Set a benchmark with how many unique organic visitors your site is already getting. Identify the conversion rate of users filling out the forms, and the revenue you get per conversion.
Then determine the ratio of leads that convert to sales. If you don’t already know, consult with your sales team to determine what ratio of online leads convert, and what is the average of each conversion.
Once you’ve established this data with your sales team, you can figure out how many conversions are needed per month to achieve a successful ROI. Say, for example, you want 2.5 times the return on SEO per month and the following are true:
- You spend $5,000 per month on content development and backlink acquisition.
- 10 percent of your organic traffic leads convert into paying customers.
- Each paying customer brings in $500.
You will need to acquire 250 lead form fills to convert enough to get the targeted ROI of $12,500, and 25 of those leads need to convert. If you have a lead form completion rate of three percent, you’ll need to earn about 8,500 unique visitors per month to obtain your revenue number.
When SEO ranking can make a difference
For small to medium businesses, today’s modern SEO is all about targeting a variety of long-tail keywords with lower search volume rather than a few key head terms that have a ton of search volume but are difficult to rank prominently. Therefore, it is critical to focus a wide variety of long-tail keywords that bring in a more targeted audience ready to convert.
This is where rankings finally become most important. It is much better to rank number one for a wide range of long-tail keywords than to rank at the bottom of the first page for larger search volume keywords.
The typical click-through rate for the top spot is 35 percent, so you’ll need to rank for enough keywords to collectively earn at least 25,000 average monthly searches. Of course, you’re probably not going to rank first for all of your long-tail keywords, so consider that you will need even more search impressions than that — upwards of 50,000–100,000 impressions.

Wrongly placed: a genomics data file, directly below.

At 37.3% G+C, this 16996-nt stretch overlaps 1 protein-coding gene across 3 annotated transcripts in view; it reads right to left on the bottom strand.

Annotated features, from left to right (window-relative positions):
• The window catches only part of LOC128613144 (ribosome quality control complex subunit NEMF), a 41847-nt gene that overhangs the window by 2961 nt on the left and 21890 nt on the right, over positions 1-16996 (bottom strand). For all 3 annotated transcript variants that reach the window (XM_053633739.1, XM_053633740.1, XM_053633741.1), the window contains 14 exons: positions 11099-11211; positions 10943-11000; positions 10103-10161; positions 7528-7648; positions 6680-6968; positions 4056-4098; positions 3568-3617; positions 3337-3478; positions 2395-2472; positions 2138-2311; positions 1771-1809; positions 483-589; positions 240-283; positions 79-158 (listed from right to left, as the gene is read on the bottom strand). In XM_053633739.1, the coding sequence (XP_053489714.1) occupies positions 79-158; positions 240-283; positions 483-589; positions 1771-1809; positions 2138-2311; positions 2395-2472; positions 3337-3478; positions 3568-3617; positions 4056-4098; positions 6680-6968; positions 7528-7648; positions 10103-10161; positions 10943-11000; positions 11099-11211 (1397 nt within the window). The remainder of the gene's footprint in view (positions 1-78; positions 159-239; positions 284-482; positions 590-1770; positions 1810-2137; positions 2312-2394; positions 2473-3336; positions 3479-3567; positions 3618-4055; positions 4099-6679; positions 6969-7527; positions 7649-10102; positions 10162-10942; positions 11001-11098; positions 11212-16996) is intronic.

But how do you know which keywords are driving the best conversion traffic? This is a little more difficult. Unfortunately, Google encrypts a significant amount of organic keyword data. And the search query data available via Google search console is limited only to clicks, rank, and impressions. So that leaves a little bit of guesswork.
For the most part, traffic to your homepage will come from branded searches. These are users already familiar with your brand, products, and services. This data, in large part, should not be considered in your ROI. While most keyword data is encrypted, you can monitor the progress of your rankings by using scraper tools like SEMRush, or by looking in your Google Analytics account to see the growth in organic traffic landing on internal landing pages. These pages are the ones with content optimized for your keywords, so the more traffic they get, the more your SEO content development strategy is working.
When done right, SEO is very lucrative for all types of business. Just be sure you’re measuring proper ROI to determine whether your current strategy is effective for your business needs.